2. Southern also complained that its vice-president wrote checks dependent upon that deposit, that the checks were not honored, and that he was therefore charged with a felony for writing worthless checks. While Fitzpatrick did write checks on June 16, 1980 in apparent anticipation of this deposit, the felony warrant was unrelated to those checks. It was based on a May 19, 1980 check, written one month earlier. If the bank wrongfully dishonored checks, the corporation has a remedy in the Uniform Commercial Code.
3. The bank now concedes that Gibson Electric may have owed Southern money for supplies purchased for the Kentucky project.
4. We find the trial court erred in finding as fact that Gibson deposited the money. The wire transfer clearly originated from Willis and Paul, and there is nothing in the record to contradict that fact.
5. This determination also requires us to test the applicability of the alter ego doctrine. See discussion, infra. Ordinarily questions about alter egos should not be determined by summary judgment because they involve complicated factual proofs. 1 Fletcher, Cyclopedia of Corporations § 41.95. We decide it here because no relevant facts are contested and both sides have moved to have the matter decided by summary judgment. Cf., Cray v. Kennedy, 230 Kan. 663, 640 P.2d 1219 (1982) (where the court decided about piercing a corporate veil to see if two companies were "affiliates" of each other based on stipulated facts.) The bank should not have moved for summary judgment if it intended to produce additional evidence on this point.
6. Even if he has a joint bank account with another party, he cannot generally have that other party's deposit set off against his indebtedness. See Annot., Bank's Right of Setoff, Based on Debt of One Depositor, Against Funds in Account Standing in Names of Debtor and Another, 68 A.L.R.3d 192 (1976 and Supp.).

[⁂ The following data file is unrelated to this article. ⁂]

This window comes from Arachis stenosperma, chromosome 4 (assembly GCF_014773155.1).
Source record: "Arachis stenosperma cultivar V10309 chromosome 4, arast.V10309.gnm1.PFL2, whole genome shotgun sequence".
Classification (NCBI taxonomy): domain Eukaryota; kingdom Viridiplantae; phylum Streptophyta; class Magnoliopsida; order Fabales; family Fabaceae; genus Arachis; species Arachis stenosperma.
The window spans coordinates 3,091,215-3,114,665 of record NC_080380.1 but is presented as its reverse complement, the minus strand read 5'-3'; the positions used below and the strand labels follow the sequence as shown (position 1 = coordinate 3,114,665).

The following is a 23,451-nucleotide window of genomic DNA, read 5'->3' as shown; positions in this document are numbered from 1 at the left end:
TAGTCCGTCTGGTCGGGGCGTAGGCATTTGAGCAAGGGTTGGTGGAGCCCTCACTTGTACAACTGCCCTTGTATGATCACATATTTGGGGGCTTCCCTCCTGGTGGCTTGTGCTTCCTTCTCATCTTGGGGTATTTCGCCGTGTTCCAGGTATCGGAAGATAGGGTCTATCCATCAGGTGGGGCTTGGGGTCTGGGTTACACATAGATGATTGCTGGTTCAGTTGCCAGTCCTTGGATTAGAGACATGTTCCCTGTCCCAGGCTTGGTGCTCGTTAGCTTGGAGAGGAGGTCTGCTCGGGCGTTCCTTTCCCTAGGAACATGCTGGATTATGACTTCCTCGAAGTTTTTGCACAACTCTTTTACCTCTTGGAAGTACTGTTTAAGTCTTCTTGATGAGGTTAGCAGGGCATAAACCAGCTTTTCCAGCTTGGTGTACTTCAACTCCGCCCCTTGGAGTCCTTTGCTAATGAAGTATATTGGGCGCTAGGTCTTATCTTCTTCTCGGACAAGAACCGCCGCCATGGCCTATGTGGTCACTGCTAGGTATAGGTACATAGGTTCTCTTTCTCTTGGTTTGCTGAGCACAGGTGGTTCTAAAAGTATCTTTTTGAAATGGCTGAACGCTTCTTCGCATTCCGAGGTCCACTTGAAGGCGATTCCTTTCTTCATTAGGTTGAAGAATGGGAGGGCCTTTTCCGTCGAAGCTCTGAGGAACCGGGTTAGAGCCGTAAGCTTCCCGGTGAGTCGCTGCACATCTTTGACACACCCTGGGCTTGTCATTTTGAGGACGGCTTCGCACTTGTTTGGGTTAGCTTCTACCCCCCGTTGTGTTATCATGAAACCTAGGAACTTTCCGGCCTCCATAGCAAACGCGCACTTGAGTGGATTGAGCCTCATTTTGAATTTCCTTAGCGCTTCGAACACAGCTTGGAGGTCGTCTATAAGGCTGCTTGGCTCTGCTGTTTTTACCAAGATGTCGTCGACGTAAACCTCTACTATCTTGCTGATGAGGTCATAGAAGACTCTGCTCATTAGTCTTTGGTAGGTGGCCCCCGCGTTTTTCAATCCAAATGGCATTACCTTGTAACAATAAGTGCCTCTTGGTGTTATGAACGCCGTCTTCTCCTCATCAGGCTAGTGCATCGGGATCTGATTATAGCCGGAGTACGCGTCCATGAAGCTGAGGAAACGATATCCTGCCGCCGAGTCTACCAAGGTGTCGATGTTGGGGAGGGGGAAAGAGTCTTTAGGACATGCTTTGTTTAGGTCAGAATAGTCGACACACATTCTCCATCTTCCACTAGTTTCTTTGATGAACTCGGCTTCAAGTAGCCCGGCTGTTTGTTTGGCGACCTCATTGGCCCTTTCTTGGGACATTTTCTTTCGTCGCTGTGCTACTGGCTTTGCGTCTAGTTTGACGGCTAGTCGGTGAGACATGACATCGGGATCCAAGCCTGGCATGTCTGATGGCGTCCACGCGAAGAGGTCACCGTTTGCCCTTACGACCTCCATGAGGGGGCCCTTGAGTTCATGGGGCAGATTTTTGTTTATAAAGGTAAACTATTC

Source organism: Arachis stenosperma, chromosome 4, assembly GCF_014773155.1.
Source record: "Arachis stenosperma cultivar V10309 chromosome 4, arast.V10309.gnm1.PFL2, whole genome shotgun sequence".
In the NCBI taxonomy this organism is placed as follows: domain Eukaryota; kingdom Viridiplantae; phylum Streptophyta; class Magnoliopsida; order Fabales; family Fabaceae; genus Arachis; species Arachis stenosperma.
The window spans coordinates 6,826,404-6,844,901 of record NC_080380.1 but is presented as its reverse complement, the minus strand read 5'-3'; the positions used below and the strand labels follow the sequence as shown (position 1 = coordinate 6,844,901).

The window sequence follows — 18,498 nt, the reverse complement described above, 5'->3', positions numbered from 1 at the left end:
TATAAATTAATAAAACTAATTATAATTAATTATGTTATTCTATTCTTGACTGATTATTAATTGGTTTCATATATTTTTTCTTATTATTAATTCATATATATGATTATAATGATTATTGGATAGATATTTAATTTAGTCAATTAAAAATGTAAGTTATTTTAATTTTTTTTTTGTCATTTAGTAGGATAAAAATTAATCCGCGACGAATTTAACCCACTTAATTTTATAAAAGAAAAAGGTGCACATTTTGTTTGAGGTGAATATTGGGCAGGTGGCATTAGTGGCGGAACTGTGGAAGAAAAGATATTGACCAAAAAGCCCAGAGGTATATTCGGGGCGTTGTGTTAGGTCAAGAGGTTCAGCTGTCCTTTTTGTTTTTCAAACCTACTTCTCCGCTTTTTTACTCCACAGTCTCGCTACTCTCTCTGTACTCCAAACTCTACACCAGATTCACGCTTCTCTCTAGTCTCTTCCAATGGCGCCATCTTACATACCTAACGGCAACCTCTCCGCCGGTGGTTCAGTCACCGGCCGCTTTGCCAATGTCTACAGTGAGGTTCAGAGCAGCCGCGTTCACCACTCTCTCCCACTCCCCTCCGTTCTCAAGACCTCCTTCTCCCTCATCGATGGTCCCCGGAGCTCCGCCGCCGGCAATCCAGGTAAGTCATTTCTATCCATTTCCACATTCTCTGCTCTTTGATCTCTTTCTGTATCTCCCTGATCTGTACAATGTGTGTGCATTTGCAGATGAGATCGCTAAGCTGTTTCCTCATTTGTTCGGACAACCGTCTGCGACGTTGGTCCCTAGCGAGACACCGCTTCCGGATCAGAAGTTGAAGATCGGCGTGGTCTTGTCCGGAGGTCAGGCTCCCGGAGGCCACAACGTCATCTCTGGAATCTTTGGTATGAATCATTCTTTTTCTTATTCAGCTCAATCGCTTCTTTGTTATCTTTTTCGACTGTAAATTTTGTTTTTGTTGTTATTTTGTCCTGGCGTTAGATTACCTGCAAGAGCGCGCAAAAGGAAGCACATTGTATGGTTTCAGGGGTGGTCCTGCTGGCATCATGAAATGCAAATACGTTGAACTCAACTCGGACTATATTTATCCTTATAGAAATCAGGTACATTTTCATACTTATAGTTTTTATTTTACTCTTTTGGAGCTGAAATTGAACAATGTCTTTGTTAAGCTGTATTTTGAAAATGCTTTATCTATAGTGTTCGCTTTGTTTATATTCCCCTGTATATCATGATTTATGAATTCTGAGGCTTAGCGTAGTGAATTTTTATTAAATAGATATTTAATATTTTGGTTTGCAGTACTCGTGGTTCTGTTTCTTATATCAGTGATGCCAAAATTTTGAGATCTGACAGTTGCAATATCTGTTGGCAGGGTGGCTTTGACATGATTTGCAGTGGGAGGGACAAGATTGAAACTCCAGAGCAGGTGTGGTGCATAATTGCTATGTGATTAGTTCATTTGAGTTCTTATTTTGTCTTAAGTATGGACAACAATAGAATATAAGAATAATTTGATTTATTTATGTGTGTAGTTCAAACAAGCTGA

7. Lutz v. Williams, 79 W.Va. 609, 91 S.E. 460, 462 (1917); 10 Am.Jur.2d Banks § 666 et seq.; 9 C.J.S. Banks and Banking § 296, et seq.; TeSelle, Banker's Right of Setoff-Banker Beware, 34 Okla.L.Rev. 40 (1981). The right may also be provided for in a contract between depositor and bank. In this case, Gibson Electric's three loans specifically granted the bank authority to set off indebtedness against Gibson Electric's account.
8. The different approaches to what kinds of notice or knowledge are required to prevent a bank's exercise of setoff rights are carefully explained in Annot., supra 8 A.L.R.3d 235, and cases cited therein. See also 10 Am.Jur.2d Banks §§ 676-677 and 9 C.J.S. Banks and Banking § 302, et seq. These sources also explain the "federal" or "equitable" rule. Because that equitable rule involves cases in which the bank did not have notice, it is not relevant here.
9. We recognize that each of these names designates a slightly different doctrine, but they have a similar intent and effect. See e.g., H. Henn, Law of Corporations, p. 250, n.2 (2d ed. 1970). Courts use some of them interchangeably. E.g., Vantage View, Inc. v. Bali East Development Corp., 421 So.2d 728, 733 (Fla.App.1982). It is usual that the alter ego theory seeks access to shareholders' assets for corporate liabilities, whereas "instrumentality" is generally employed to hold one corporation liable for the acts or contractual obligations of another corporation that is within its total control. See generally 1 Fletcher, Cyclopedia of Corporations (Perm.Ed.1983 Rev.) §§ 41.10, 43, 43.10; Annot., Liability of Corporation for Contracts of Subsidiary, 38 A.L.R.3d 1102 (1971 and Supp.).